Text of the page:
In the glut of true crime podcasts, this self-described “true horror” show finds its lane by exploring the more subtle and insidious examples of everyday fear. In each episode, the host, Andy Tate, narrates several stories, in which listeners describe unsettling encounters with people whom they hope never to run into again. While some are overtly violent, featuring attempted murders or assaults, many of the most disturbing ones are more ambiguous, leaving the listener with an unresolved, unnameable sense that something is deeply wrong. The show is deliberately minimalistic, with limited music and sound cues, and that stripped-back style adds to the sense of paranoia and dread.

Starter episode: “Hotel”



‘Dr. Death’

Not for the faint of heart (or stomach), this mind-boggling true story of a dangerously incompetent neurosurgeon is a spiritual companion to “Dirty John,” another early hit from the podcast network Wondery. Hosted by science journalist Laura Beil, the seven-episode season chronicles how Dr. Christopher Duntsch, a seemingly talented surgeon with glowing reviews from his former patients, wound up maiming or severely injuring more than 30 people over the course of a yearslong spree at multiple Texas hospitals. Aside from the visceral body horror, the most terrifying aspect of this story is the systemic one: how red flags were either missed or ignored by the authorities who should have intervened. Duntsch’s story is the focus of Season 1, while subsequent seasons (available only on Wondery’s paid tier) chronicle similarly sprawling cases of medical malpractice and fraud.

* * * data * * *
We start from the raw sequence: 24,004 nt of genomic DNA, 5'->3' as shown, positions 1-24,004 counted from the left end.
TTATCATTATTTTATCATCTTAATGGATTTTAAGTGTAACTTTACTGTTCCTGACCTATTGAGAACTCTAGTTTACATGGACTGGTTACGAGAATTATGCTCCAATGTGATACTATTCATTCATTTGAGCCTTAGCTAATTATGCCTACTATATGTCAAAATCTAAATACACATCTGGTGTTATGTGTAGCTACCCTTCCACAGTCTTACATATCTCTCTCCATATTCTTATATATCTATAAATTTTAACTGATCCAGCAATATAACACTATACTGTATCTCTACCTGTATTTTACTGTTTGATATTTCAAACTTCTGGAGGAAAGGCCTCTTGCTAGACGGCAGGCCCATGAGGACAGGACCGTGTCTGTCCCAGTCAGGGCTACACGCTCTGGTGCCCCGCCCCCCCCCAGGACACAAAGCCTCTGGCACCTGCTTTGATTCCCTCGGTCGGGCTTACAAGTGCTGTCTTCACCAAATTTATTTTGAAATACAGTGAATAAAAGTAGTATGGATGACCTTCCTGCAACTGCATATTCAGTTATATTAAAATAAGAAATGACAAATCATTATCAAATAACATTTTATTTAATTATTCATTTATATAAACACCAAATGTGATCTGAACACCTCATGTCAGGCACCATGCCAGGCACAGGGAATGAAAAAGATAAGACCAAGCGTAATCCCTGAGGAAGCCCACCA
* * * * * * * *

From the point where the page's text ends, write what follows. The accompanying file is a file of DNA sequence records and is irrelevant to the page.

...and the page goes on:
Starter episode: “Three Days in Dallas”



‘The NoSleep Podcast’

NoSleep, long one of the biggest forums on Reddit, bills itself as a place to share “scary personal experiences. ” It’s a tongue-in-cheek description, of course, because the stories shared are fictional, but the emphasis on original, first-person horror narratives is what makes the community so much fun, conjuring an atmosphere of scare-hungry children gathered around a campfire, competing to freak each other out. This spinoff podcast recreates that magic in an anthology series format, repackaging the most popular user-submitted stories as narrated audio dramas, complete with eerie music cues and soundscapes. Now in its 19th season, the show has a near-bottomless back catalog of chilling tales, and while they’re no longer all taken from the forum, the high-quality chills are consistent.

Starter episode: “The Stairs and the Doorway”



‘The Magnus Archives’

When this British audio drama debuted in 2016, it was billed as a horror anthology series set at the Magnus Institute in London, a fictional center for paranormal research. But over the years, a broader mythology has emerged to weave together these seemingly unconnected supernatural stories into an immensely satisfying serialized narrative. The premise is as follows: Jonathan Sims, a new head archivist at the institution, sets out to turn into audio form a neglected collection of historical statements, and along the way unearths tapes full of chilling, fragmented dispatches from ill-fated past researchers. These statements, along with supplemental research from Sims and his team, gradually unravel a terrifying truth. The fewer specifics you know going into “The Magnus Archives,” the better — along with its genuinely spine-tingling plot, the series features unusually rich and well-developed characters whose arcs are never sacrificed for the sake of cheap thrills.

Starter episode: “Angler Fish”